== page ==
postulant

noun
pos·tu·lant | \ˈpäs-chə-lənt \

Definition of postulant 

1 : a person admitted to a religious order as a probationary candidate for membership

2 : a person on probation before being admitted as a candidate for holy orders in the Episcopal Church

Examples of postulant in a Sentence

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One of the postulants is Barbara Prate, a bright, occasionally caustic 45-year-old nurse from New Jersey. Kristina Krug, Smithsonian, "Meet the Americans Following in the Footsteps of the Knights Templar," 28 June 2018 Brother Reilly had given him a short tour of the public areas—the chapel, the guest parlor, the dining hall—and then escorted him to the front veranda, where the other postulants had gathered to admire the grounds. John L’heureux, The New Yorker, "The Long Black Line," 14 May 2018 The Sound of Music’’ starred Mary Martin — then just weeks away from her 46th birthday — as Maria, the young postulant who leaves an abbey to become a governess to the von Trapp family. Don Aucoin, BostonGlobe.com, "There’s no solving a problem like ‘The Sound of Music’," 3 May 2018 Maria, a postulant at a convent near Salzburg, Austria, is detached from her duties to be governess to the seven motherless children of Baron Von Trapp. Thr Staff, The Hollywood Reporter, "'The Sound of Music': THR's 1965 Review," 2 Mar. 2018 After high school, he was accepted as a postulant to the Augustinian Academy in Staten Island, N.Y., and was accepted to the Order in September 1946. Adia H. Robinson, Philly.com, "Father Joseph Xavier O'Connor, 89, Augustinian priest," 21 June 2017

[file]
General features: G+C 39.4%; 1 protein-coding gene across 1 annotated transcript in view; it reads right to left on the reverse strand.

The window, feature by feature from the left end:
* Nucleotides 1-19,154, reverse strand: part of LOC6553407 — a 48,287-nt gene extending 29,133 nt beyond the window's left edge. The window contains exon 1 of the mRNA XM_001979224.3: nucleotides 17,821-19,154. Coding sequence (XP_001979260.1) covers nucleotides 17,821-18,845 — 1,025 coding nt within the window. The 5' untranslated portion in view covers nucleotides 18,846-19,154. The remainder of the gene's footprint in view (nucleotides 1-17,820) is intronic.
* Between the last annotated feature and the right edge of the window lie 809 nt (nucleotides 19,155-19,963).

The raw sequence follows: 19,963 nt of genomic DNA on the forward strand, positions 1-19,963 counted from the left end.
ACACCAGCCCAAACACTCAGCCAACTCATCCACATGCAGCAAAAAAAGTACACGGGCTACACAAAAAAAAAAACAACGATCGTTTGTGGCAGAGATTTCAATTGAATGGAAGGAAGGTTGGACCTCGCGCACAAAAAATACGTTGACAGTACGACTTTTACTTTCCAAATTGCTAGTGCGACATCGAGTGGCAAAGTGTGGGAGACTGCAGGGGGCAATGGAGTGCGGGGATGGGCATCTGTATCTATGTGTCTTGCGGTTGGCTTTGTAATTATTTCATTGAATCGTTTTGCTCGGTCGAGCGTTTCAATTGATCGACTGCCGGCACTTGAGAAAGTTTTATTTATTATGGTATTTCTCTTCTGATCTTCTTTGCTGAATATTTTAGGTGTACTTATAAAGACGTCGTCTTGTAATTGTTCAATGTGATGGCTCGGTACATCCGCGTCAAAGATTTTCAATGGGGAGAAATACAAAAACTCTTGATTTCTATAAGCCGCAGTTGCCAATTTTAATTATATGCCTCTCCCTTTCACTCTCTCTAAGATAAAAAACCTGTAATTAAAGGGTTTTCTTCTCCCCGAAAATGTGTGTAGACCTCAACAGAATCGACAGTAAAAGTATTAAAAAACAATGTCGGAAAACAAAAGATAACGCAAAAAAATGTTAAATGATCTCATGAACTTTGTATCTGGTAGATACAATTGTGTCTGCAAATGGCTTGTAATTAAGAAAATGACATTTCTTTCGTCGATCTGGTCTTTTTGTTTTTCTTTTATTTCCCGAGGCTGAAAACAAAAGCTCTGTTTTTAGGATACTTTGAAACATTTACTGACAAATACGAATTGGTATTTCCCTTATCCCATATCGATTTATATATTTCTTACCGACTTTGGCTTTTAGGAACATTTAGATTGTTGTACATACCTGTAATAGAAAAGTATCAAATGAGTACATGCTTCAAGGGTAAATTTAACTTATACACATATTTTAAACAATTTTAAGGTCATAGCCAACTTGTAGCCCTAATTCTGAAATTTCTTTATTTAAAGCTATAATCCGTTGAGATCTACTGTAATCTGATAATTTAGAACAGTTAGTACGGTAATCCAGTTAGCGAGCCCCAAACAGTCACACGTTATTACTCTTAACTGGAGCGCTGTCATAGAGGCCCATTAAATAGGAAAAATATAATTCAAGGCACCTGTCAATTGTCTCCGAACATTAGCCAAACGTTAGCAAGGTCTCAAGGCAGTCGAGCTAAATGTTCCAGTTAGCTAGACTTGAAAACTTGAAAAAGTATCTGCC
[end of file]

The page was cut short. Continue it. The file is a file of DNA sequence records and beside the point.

These example sentences are selected automatically from various online news sources to reflect current usage of the word 'postulant.' Views expressed in the examples do not represent the opinion of Merriam-Webster or its editors. Send us feedback.

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First Known Use of postulant

1721, in the meaning defined at sense 1

History and Etymology for postulant

French, petitioner, candidate, postulant, from Middle French, from present participle of postuler to demand, solicit, from Latin postulare

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The first known use of postulant was in 1721

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